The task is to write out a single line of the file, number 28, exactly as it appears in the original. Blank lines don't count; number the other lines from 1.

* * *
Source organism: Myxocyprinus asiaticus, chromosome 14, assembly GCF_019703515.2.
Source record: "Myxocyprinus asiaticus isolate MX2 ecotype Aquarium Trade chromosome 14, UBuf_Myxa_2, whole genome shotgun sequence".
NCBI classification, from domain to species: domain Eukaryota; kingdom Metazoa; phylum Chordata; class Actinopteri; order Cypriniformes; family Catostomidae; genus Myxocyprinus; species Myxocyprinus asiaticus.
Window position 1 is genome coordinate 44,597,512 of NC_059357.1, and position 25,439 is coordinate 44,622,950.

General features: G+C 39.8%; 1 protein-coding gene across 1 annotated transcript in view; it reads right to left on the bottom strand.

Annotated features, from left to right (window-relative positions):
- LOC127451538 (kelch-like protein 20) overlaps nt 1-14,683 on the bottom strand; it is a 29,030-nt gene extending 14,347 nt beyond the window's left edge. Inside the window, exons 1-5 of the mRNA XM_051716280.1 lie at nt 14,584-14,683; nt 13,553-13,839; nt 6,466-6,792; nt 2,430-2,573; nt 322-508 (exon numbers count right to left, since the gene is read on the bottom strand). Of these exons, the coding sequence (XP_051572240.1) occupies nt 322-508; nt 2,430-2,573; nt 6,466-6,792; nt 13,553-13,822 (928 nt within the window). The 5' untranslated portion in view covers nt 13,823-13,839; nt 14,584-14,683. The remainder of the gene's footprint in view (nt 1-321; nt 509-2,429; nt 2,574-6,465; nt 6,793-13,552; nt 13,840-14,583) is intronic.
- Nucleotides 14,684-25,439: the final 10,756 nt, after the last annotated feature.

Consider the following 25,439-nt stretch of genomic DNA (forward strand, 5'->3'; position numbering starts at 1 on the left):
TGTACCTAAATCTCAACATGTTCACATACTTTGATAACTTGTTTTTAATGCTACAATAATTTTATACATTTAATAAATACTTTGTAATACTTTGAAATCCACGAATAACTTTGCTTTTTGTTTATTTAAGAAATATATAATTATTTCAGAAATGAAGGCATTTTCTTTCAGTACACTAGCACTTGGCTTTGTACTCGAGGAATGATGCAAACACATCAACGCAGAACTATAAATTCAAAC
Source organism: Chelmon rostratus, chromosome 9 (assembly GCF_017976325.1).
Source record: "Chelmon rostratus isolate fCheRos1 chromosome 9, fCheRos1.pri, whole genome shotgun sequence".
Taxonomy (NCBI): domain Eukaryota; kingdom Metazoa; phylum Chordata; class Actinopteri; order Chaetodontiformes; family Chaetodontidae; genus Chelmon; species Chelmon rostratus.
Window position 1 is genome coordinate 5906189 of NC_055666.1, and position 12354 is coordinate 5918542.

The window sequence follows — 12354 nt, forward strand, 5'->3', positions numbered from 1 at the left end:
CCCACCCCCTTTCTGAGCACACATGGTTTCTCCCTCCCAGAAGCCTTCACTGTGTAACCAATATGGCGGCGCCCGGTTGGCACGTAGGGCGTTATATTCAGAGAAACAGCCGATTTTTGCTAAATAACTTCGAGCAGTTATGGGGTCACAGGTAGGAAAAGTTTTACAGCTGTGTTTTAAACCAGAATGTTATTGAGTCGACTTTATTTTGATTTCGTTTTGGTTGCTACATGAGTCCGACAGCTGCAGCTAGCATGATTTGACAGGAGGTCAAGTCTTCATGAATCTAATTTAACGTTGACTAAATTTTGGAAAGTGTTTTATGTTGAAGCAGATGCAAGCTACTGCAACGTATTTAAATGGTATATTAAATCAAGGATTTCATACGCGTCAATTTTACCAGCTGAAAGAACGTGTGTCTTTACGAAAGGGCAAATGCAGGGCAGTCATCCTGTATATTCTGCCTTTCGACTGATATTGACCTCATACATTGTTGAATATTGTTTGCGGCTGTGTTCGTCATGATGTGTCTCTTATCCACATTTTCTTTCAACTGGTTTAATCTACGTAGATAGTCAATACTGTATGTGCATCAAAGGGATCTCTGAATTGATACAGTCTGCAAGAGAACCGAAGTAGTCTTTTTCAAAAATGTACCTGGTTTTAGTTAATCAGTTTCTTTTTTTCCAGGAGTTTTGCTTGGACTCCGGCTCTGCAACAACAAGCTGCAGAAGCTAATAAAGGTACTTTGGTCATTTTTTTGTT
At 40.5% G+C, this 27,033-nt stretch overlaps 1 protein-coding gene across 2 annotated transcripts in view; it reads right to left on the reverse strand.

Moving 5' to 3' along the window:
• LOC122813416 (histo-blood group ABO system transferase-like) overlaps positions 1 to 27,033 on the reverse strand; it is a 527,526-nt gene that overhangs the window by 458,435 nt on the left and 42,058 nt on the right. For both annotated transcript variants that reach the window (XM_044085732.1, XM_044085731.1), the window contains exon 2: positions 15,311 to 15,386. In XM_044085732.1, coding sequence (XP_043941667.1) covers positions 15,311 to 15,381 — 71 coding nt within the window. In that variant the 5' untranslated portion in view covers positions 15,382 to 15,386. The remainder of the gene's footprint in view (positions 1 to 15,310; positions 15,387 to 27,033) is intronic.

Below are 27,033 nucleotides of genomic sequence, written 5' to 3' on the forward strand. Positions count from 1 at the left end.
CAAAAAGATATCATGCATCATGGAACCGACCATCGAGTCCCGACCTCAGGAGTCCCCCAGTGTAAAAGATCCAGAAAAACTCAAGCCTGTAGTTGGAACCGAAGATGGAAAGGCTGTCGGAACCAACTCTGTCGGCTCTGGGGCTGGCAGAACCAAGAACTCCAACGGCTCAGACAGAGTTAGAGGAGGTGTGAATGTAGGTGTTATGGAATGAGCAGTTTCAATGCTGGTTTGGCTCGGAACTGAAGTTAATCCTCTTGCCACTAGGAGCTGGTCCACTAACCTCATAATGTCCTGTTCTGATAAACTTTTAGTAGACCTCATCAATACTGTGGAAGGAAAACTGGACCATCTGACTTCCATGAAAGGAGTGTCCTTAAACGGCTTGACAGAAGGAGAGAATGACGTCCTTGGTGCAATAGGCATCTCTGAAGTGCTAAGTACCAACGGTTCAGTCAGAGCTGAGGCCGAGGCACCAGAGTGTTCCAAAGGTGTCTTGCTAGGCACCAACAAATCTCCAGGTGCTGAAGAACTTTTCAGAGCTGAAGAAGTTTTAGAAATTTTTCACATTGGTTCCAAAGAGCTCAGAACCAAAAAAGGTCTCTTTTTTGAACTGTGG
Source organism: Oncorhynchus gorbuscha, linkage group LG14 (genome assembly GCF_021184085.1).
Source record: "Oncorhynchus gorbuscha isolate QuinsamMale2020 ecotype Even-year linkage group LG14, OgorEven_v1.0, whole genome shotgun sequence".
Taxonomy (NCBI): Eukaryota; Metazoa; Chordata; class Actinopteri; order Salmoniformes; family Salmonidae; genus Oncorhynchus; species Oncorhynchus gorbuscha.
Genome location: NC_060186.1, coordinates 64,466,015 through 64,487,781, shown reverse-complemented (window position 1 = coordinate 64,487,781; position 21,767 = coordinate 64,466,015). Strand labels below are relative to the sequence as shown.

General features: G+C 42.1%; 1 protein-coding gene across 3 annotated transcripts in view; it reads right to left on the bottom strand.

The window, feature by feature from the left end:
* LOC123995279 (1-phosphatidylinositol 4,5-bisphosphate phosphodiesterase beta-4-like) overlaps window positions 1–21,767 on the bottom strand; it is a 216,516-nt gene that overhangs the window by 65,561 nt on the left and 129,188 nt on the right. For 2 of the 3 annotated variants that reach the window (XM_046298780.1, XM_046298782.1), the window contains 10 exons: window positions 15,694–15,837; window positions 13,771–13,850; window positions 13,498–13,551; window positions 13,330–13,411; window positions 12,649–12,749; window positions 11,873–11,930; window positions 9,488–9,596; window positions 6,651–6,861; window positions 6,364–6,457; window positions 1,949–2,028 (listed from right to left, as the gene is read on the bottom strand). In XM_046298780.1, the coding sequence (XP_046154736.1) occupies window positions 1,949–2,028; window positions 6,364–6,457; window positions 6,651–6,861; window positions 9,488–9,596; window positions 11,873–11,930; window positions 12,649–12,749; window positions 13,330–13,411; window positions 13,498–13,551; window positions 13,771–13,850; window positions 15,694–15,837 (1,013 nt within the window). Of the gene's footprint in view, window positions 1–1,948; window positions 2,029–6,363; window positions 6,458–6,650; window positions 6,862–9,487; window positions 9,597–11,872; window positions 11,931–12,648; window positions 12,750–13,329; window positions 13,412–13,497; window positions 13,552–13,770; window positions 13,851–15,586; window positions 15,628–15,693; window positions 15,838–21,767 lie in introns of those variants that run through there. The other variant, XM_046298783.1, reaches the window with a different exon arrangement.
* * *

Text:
* LOC123995279 (1-phosphatidylinositol 4,5-bisphosphate phosphodiesterase beta-4-like) overlaps window positions 1–21,767 on the bottom strand; it is a 216,516-nt gene that overhangs the window by 65,561 nt on the left and 129,188 nt on the right. For 2 of the 3 annotated variants that reach the window (XM_046298780.1, XM_046298782.1), the window contains 10 exons: window positions 15,694–15,837; window positions 13,771–13,850; window positions 13,498–13,551; window positions 13,330–13,411; window positions 12,649–12,749; window positions 11,873–11,930; window positions 9,488–9,596; window positions 6,651–6,861; window positions 6,364–6,457; window positions 1,949–2,028 (listed from right to left, as the gene is read on the bottom strand). In XM_046298780.1, the coding sequence (XP_046154736.1) occupies window positions 1,949–2,028; window positions 6,364–6,457; window positions 6,651–6,861; window positions 9,488–9,596; window positions 11,873–11,930; window positions 12,649–12,749; window positions 13,330–13,411; window positions 13,498–13,551; window positions 13,771–13,850; window positions 15,694–15,837 (1,013 nt within the window). Of the gene's footprint in view, window positions 1–1,948; window positions 2,029–6,363; window positions 6,458–6,650; window positions 6,862–9,487; window positions 9,597–11,872; window positions 11,931–12,648; window positions 12,750–13,329; window positions 13,412–13,497; window positions 13,552–13,770; window positions 13,851–15,586; window positions 15,628–15,693; window positions 15,838–21,767 lie in introns of those variants that run through there. The other variant, XM_046298783.1, reaches the window with a different exon arrangement.